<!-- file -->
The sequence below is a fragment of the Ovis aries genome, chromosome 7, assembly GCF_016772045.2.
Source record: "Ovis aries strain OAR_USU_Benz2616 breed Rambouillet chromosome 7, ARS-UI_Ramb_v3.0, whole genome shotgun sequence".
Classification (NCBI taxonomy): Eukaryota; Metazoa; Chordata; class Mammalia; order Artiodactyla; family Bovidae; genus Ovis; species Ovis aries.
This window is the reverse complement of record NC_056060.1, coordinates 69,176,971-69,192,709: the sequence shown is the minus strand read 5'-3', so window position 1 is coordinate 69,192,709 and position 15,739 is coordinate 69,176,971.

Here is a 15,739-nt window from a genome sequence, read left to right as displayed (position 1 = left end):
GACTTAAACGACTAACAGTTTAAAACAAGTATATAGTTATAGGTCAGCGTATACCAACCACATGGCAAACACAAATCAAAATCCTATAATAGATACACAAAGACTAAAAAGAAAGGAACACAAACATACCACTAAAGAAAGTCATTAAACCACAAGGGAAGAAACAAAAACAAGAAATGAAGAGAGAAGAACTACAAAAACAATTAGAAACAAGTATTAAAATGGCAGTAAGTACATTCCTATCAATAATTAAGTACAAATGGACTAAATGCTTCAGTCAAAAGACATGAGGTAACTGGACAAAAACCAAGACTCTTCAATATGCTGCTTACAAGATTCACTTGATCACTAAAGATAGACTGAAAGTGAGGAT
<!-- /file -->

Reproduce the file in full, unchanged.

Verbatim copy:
The sequence below is a fragment of the Ovis aries genome, chromosome 7, assembly GCF_016772045.2.
Source record: "Ovis aries strain OAR_USU_Benz2616 breed Rambouillet chromosome 7, ARS-UI_Ramb_v3.0, whole genome shotgun sequence".
Classification (NCBI taxonomy): Eukaryota; Metazoa; Chordata; class Mammalia; order Artiodactyla; family Bovidae; genus Ovis; species Ovis aries.
This window is the reverse complement of record NC_056060.1, coordinates 69,176,971-69,192,709: the sequence shown is the minus strand read 5'-3', so window position 1 is coordinate 69,192,709 and position 15,739 is coordinate 69,176,971.

Here is a 15,739-nt window from a genome sequence, read left to right as displayed (position 1 = left end):
GACTTAAACGACTAACAGTTTAAAACAAGTATATAGTTATAGGTCAGCGTATACCAACCACATGGCAAACACAAATCAAAATCCTATAATAGATACACAAAGACTAAAAAGAAAGGAACACAAACATACCACTAAAGAAAGTCATTAAACCACAAGGGAAGAAACAAAAACAAGAAATGAAGAGAGAAGAACTACAAAAACAATTAGAAACAAGTATTAAAATGGCAGTAAGTACATTCCTATCAATAATTAAGTACAAATGGACTAAATGCTTCAGTCAAAAGACATGAGGTAACTGGACAAAAACCAAGACTCTTCAATATGCTGCTTACAAGATTCACTTGATCACTAAAGATAGACTGAAAGTGAGGAT